My 33 1/3 book, on Aphex Twin's Selected Ambient Works Volume II, was the 5th bestselling book in the series in 2014. It's available at Amazon (including Kindle) and via your local bookstore. • F.A.Q.Key Tags: #saw2for33third, #sound-art, #classical, #juntoElsewhere: Twitter, SoundCloud, Instagram

Listening to art.
Playing with audio.
Sounding out technology.
Composing in code.

Monthly Archives: January 2016

When a Musical Composition Achieves the Undirected Manner of a Field Recording

For example “Things That Stubbornly and Resiliently Subsist Without Leave" by Kate Carr

So often the audio that emanates from Kate Carr’s SoundCloud account is field recordings, the experience can be jarring when something more traditionally recognizable as “music”appears in the feed’s sequence. “Things That Stubbornly and Resiliently Subsist Without Leave,”uploaded about a month ago, is no song in the traditional sense. It opens with solo electric guitar, plucked in a quiet, patient manner, before fading suddenly into a chillingly metallic echo chamber. Then comes a more sinuous synthesized sequence that bobs slowly this way and that — it’s as if a melody had been laid on the ocean’s surface and left to ebb and flow accordingly. And then comes silence, not digital silence but the silence of a room in which not very much seems to be happening, the sort of silence that can be consuming: drawing the listeners in and then imagined building walls around them. Lending the otherwise disparate sequence a sense of compositional structure, the piece shifts back for brief codas of the guitar and the chill. Leave it to Carr to produce a musical track that retains all the linear yet undirected semi-randomness of a field recording. She credits the title to Marie Thompson and Ian Biddle’s Sound, Music, Affect: Theorising the Sonic.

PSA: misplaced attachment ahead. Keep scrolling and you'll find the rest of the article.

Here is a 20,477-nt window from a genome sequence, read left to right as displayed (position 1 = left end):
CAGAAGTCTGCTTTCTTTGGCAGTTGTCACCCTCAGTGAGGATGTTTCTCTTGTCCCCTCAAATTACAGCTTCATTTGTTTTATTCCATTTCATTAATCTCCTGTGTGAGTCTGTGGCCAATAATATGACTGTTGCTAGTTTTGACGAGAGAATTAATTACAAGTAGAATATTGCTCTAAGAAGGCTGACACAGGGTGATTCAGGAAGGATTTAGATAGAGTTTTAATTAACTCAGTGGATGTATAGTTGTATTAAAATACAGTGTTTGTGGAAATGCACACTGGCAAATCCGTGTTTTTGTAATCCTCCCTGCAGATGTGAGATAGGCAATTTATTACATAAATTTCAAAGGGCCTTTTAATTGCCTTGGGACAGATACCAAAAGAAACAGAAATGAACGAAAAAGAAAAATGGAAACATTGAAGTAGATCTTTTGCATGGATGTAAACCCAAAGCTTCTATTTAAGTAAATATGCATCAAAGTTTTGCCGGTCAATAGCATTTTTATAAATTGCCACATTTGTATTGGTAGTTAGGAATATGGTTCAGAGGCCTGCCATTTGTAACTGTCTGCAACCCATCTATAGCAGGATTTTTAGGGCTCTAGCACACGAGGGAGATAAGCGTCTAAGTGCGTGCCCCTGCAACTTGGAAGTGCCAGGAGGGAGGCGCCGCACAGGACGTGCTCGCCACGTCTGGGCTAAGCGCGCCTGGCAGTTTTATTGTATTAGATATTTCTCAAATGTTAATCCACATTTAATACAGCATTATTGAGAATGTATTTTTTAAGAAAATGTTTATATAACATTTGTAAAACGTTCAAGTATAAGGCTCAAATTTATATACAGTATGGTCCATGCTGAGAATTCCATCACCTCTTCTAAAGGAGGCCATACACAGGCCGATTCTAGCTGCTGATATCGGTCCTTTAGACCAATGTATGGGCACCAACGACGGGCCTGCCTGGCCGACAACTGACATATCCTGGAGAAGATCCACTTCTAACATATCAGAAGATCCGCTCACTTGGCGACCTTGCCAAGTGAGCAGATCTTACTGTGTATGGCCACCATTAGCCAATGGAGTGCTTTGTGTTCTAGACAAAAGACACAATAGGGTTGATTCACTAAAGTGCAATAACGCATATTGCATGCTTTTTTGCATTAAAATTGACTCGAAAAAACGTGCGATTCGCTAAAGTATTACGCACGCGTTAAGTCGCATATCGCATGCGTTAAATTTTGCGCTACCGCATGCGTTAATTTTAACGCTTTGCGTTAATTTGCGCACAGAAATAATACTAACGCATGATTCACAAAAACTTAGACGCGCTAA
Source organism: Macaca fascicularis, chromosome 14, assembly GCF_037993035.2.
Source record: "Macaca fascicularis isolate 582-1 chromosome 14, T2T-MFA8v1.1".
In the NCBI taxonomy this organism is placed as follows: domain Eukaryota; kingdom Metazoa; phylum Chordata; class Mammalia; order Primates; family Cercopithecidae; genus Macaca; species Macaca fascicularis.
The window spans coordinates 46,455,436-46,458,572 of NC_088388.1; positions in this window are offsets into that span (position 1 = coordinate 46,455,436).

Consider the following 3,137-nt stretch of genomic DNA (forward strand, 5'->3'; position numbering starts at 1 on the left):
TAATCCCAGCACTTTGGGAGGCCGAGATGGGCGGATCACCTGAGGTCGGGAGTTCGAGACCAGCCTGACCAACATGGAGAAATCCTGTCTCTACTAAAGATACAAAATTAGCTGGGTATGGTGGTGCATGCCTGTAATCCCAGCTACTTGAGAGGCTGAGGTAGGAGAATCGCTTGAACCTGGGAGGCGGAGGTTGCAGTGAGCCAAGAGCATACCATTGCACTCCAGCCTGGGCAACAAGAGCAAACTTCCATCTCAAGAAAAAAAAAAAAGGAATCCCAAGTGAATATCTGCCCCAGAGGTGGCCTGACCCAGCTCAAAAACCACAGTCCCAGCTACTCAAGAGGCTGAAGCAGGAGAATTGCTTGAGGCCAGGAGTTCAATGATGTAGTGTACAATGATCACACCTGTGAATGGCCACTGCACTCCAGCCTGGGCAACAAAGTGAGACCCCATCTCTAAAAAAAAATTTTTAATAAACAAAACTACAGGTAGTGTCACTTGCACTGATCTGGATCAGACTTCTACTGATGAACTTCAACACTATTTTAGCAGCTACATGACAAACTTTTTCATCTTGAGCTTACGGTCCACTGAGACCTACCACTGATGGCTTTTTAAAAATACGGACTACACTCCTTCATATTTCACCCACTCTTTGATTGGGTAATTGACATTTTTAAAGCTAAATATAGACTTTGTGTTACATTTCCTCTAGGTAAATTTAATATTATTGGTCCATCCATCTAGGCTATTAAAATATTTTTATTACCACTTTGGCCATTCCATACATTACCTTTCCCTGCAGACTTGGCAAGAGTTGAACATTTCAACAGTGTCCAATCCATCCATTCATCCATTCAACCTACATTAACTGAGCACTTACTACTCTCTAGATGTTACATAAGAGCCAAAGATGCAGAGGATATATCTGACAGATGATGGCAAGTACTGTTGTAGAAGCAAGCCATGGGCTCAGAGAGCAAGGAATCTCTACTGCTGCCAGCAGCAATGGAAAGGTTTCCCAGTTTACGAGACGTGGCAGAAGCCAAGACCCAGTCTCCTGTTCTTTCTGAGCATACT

Track originally posted at soundcloud.com/katecarr. More from Carr at katecarr.bandcamp.com, gleamingsilverribbon.com, and twitter.com/flamingpines.

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A Nervous Itch in Darren Harper’s Blissed Out “The Yearning Loop”

From the forthcoming Winter Loops ep.